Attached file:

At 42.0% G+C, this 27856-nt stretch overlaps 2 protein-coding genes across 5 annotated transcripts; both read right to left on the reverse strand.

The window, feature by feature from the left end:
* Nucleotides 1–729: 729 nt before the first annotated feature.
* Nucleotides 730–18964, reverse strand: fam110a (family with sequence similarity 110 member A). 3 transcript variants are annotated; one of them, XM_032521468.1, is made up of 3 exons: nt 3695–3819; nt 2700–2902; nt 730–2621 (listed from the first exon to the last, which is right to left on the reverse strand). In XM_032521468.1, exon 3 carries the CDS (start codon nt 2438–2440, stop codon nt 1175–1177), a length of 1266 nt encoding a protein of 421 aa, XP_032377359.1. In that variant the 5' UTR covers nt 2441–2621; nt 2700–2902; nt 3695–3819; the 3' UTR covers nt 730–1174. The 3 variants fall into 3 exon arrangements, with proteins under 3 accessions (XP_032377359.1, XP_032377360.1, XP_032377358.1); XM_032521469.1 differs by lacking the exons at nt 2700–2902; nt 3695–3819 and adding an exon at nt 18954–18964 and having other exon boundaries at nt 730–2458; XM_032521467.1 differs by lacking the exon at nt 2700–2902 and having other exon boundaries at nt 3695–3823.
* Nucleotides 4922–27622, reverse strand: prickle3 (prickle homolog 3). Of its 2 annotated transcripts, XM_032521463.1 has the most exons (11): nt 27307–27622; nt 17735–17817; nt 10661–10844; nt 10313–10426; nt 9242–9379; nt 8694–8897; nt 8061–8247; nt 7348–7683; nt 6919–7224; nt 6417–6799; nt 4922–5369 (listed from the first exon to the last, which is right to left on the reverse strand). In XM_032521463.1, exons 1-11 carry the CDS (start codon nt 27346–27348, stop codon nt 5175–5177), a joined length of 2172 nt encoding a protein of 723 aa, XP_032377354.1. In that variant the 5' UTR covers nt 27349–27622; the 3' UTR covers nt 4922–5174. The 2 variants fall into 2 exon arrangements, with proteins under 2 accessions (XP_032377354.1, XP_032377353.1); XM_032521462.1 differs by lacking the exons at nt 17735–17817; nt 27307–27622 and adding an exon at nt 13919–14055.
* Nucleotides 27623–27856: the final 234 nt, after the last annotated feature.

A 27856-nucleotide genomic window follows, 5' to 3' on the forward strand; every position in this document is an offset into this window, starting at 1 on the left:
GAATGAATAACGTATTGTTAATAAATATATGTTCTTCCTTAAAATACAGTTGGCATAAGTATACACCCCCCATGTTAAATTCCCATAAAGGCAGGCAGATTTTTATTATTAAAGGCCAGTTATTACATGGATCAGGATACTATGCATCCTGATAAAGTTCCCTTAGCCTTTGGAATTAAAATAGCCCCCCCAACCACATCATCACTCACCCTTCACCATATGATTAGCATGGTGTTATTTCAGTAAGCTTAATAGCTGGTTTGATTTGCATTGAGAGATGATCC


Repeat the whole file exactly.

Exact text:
At 42.0% G+C, this 27856-nt stretch overlaps 2 protein-coding genes across 5 annotated transcripts; both read right to left on the reverse strand.

The window, feature by feature from the left end:
* Nucleotides 1–729: 729 nt before the first annotated feature.
* Nucleotides 730–18964, reverse strand: fam110a (family with sequence similarity 110 member A). 3 transcript variants are annotated; one of them, XM_032521468.1, is made up of 3 exons: nt 3695–3819; nt 2700–2902; nt 730–2621 (listed from the first exon to the last, which is right to left on the reverse strand). In XM_032521468.1, exon 3 carries the CDS (start codon nt 2438–2440, stop codon nt 1175–1177), a length of 1266 nt encoding a protein of 421 aa, XP_032377359.1. In that variant the 5' UTR covers nt 2441–2621; nt 2700–2902; nt 3695–3819; the 3' UTR covers nt 730–1174. The 3 variants fall into 3 exon arrangements, with proteins under 3 accessions (XP_032377359.1, XP_032377360.1, XP_032377358.1); XM_032521469.1 differs by lacking the exons at nt 2700–2902; nt 3695–3819 and adding an exon at nt 18954–18964 and having other exon boundaries at nt 730–2458; XM_032521467.1 differs by lacking the exon at nt 2700–2902 and having other exon boundaries at nt 3695–3823.
* Nucleotides 4922–27622, reverse strand: prickle3 (prickle homolog 3). Of its 2 annotated transcripts, XM_032521463.1 has the most exons (11): nt 27307–27622; nt 17735–17817; nt 10661–10844; nt 10313–10426; nt 9242–9379; nt 8694–8897; nt 8061–8247; nt 7348–7683; nt 6919–7224; nt 6417–6799; nt 4922–5369 (listed from the first exon to the last, which is right to left on the reverse strand). In XM_032521463.1, exons 1-11 carry the CDS (start codon nt 27346–27348, stop codon nt 5175–5177), a joined length of 2172 nt encoding a protein of 723 aa, XP_032377354.1. In that variant the 5' UTR covers nt 27349–27622; the 3' UTR covers nt 4922–5174. The 2 variants fall into 2 exon arrangements, with proteins under 2 accessions (XP_032377354.1, XP_032377353.1); XM_032521462.1 differs by lacking the exons at nt 17735–17817; nt 27307–27622 and adding an exon at nt 13919–14055.
* Nucleotides 27623–27856: the final 234 nt, after the last annotated feature.

A 27856-nucleotide genomic window follows, 5' to 3' on the forward strand; every position in this document is an offset into this window, starting at 1 on the left:
GAATGAATAACGTATTGTTAATAAATATATGTTCTTCCTTAAAATACAGTTGGCATAAGTATACACCCCCCATGTTAAATTCCCATAAAGGCAGGCAGATTTTTATTATTAAAGGCCAGTTATTACATGGATCAGGATACTATGCATCCTGATAAAGTTCCCTTAGCCTTTGGAATTAAAATAGCCCCCCCAACCACATCATCACTCACCCTTCACCATATGATTAGCATGGTGTTATTTCAGTAAGCTTAATAGCTGGTTTGATTTGCATTGAGAGATGATCC